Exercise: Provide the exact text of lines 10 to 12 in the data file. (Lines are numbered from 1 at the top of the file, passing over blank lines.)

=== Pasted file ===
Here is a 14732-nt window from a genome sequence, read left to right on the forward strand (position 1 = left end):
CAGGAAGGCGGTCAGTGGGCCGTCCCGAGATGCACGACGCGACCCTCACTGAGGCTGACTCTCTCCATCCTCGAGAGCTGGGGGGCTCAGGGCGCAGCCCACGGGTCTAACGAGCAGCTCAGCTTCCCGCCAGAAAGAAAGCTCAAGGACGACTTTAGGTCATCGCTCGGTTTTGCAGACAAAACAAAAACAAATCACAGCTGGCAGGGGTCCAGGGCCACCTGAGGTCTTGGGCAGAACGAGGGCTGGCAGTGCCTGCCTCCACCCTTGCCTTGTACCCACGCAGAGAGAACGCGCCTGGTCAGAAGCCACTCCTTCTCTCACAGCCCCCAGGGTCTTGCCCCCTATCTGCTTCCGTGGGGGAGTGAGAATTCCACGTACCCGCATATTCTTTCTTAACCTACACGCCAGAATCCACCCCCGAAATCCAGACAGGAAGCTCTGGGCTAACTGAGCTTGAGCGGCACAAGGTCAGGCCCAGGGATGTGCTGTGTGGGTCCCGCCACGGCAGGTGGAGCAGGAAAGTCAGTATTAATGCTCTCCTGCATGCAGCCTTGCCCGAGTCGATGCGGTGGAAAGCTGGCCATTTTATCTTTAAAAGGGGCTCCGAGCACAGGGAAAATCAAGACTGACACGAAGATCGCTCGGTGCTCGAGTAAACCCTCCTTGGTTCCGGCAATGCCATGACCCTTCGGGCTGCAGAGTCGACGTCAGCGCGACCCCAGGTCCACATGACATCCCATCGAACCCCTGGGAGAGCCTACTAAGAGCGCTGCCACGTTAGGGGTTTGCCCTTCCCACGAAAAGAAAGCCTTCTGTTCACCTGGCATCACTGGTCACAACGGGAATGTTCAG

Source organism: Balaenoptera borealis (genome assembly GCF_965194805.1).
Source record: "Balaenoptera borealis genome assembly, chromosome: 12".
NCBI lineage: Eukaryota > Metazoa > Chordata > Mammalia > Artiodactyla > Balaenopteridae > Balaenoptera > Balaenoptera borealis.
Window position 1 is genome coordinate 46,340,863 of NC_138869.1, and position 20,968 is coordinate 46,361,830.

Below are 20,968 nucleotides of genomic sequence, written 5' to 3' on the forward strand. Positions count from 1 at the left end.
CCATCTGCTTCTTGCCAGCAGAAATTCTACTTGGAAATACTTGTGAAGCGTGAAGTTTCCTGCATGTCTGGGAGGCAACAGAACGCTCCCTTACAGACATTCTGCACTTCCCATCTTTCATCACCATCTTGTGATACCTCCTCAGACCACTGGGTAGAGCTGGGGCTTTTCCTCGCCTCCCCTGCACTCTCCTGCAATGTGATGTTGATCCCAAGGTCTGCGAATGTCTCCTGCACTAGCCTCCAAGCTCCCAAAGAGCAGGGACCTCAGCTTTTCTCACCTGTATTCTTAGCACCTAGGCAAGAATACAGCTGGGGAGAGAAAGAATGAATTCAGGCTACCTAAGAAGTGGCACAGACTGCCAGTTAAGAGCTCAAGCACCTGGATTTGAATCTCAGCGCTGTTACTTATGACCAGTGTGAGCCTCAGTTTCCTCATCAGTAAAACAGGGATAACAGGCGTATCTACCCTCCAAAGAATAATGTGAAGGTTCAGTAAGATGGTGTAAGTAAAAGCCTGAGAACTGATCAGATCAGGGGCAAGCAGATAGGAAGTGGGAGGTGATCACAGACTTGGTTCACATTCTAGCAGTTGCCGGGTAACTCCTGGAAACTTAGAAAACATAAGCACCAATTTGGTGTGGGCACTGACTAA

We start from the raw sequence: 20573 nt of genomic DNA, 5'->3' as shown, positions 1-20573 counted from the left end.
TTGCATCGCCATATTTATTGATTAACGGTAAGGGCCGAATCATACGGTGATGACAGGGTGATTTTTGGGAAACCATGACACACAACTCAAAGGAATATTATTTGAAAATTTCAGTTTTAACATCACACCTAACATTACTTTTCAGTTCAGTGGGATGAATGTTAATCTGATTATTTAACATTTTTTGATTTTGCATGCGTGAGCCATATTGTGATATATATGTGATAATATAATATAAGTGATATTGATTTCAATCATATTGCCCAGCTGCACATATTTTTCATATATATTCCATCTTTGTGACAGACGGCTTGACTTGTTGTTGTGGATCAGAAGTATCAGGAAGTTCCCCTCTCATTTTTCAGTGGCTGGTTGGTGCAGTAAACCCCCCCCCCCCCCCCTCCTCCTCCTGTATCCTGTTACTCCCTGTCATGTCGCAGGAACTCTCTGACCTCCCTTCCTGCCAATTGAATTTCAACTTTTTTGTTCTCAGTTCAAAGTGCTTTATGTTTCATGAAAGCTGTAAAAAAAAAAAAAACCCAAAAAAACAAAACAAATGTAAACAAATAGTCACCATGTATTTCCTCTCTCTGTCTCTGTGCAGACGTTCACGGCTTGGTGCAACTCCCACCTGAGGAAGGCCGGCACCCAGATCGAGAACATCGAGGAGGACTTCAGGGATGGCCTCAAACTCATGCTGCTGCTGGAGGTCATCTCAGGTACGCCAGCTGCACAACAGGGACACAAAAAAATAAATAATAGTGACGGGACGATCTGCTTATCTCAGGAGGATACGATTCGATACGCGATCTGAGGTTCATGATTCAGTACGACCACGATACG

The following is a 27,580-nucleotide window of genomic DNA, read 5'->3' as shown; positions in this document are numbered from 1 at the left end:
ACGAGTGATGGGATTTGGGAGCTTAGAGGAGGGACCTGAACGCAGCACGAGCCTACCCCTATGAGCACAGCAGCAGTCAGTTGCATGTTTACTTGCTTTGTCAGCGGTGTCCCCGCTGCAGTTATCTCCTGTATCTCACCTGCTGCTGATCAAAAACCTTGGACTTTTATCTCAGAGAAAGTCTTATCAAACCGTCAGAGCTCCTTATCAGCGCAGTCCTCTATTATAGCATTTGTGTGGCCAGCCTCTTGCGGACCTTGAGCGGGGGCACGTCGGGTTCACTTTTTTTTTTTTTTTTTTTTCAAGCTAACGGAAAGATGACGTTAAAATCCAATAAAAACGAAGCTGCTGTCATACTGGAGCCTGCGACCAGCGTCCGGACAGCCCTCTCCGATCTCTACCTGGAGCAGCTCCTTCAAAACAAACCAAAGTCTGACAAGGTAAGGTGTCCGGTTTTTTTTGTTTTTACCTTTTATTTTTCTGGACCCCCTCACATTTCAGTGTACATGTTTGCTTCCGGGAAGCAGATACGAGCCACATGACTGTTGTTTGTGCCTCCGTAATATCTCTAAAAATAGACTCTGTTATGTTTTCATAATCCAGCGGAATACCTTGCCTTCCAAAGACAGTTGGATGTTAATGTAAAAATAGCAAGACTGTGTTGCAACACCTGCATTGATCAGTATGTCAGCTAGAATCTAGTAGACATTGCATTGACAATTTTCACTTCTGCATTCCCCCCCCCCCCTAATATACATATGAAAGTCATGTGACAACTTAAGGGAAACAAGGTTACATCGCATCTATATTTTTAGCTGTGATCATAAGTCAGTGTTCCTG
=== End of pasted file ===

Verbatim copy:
TTGCATCGCCATATTTATTGATTAACGGTAAGGGCCGAATCATACGGTGATGACAGGGTGATTTTTGGGAAACCATGACACACAACTCAAAGGAATATTATTTGAAAATTTCAGTTTTAACATCACACCTAACATTACTTTTCAGTTCAGTGGGATGAATGTTAATCTGATTATTTAACATTTTTTGATTTTGCATGCGTGAGCCATATTGTGATATATATGTGATAATATAATATAAGTGATATTGATTTCAATCATATTGCCCAGCTGCACATATTTTTCATATATATTCCATCTTTGTGACAGACGGCTTGACTTGTTGTTGTGGATCAGAAGTATCAGGAAGTTCCCCTCTCATTTTTCAGTGGCTGGTTGGTGCAGTAAACCCCCCCCCCCCCCCCTCCTCCTCCTGTATCCTGTTACTCCCTGTCATGTCGCAGGAACTCTCTGACCTCCCTTCCTGCCAATTGAATTTCAACTTTTTTGTTCTCAGTTCAAAGTGCTTTATGTTTCATGAAAGCTGTAAAAAAAAAAAAAACCCAAAAAAACAAAACAAATGTAAACAAATAGTCACCATGTATTTCCTCTCTCTGTCTCTGTGCAGACGTTCACGGCTTGGTGCAACTCCCACCTGAGGAAGGCCGGCACCCAGATCGAGAACATCGAGGAGGACTTCAGGGATGGCCTCAAACTCATGCTGCTGCTGGAGGTCATCTCAGGTACGCCAGCTGCACAACAGGGACACAAAAAAATAAATAATAGTGACGGGACGATCTGCTTATCTCAGGAGGATACGATTCGATACGCGATCTGAGGTTCATGATTCAGTACGACCACGATACG

The following is a 27,580-nucleotide window of genomic DNA, read 5'->3' as shown; positions in this document are numbered from 1 at the left end:
ACGAGTGATGGGATTTGGGAGCTTAGAGGAGGGACCTGAACGCAGCACGAGCCTACCCCTATGAGCACAGCAGCAGTCAGTTGCATGTTTACTTGCTTTGTCAGCGGTGTCCCCGCTGCAGTTATCTCCTGTATCTCACCTGCTGCTGATCAAAAACCTTGGACTTTTATCTCAGAGAAAGTCTTATCAAACCGTCAGAGCTCCTTATCAGCGCAGTCCTCTATTATAGCATTTGTGTGGCCAGCCTCTTGCGGACCTTGAGCGGGGGCACGTCGGGTTCACTTTTTTTTTTTTTTTTTTTTCAAGCTAACGGAAAGATGACGTTAAAATCCAATAAAAACGAAGCTGCTGTCATACTGGAGCCTGCGACCAGCGTCCGGACAGCCCTCTCCGATCTCTACCTGGAGCAGCTCCTTCAAAACAAACCAAAGTCTGACAAGGTAAGGTGTCCGGTTTTTTTTGTTTTTACCTTTTATTTTTCTGGACCCCCTCACATTTCAGTGTACATGTTTGCTTCCGGGAAGCAGATACGAGCCACATGACTGTTGTTTGTGCCTCCGTAATATCTCTAAAAATAGACTCTGTTATGTTTTCATAATCCAGCGGAATACCTTGCCTTCCAAAGACAGTTGGATGTTAATGTAAAAATAGCAAGACTGTGTTGCAACACCTGCATTGATCAGTATGTCAGCTAGAATCTAGTAGACATTGCATTGACAATTTTCACTTCTGCATTCCCCCCCCCCCCTAATATACATATGAAAGTCATGTGACAACTTAAGGGAAACAAGGTTACATCGCATCTATATTTTTAGCTGTGATCATAAGTCAGTGTTCCTG